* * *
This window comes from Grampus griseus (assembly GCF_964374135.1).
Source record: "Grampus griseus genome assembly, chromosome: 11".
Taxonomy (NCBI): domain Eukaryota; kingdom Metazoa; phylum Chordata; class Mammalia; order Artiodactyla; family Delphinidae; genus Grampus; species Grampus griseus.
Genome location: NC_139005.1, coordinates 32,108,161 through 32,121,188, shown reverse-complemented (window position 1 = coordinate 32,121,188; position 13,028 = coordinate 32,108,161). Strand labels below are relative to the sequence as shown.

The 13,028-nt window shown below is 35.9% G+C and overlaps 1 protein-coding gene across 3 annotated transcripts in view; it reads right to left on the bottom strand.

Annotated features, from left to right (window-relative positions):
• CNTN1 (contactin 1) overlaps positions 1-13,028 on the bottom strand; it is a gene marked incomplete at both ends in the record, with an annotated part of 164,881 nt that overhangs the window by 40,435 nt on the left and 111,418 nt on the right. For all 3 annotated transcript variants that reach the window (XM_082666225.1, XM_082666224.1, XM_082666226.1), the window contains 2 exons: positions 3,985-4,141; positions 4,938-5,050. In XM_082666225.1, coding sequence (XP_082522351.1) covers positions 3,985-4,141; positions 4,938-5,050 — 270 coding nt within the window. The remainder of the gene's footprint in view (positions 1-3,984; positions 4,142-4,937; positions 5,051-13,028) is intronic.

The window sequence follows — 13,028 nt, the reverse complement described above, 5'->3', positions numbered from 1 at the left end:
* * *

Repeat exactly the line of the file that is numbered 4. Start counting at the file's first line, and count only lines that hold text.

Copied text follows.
Genome location: NC_139005.1, coordinates 32,108,161 through 32,121,188, shown reverse-complemented (window position 1 = coordinate 32,121,188; position 13,028 = coordinate 32,108,161). Strand labels below are relative to the sequence as shown.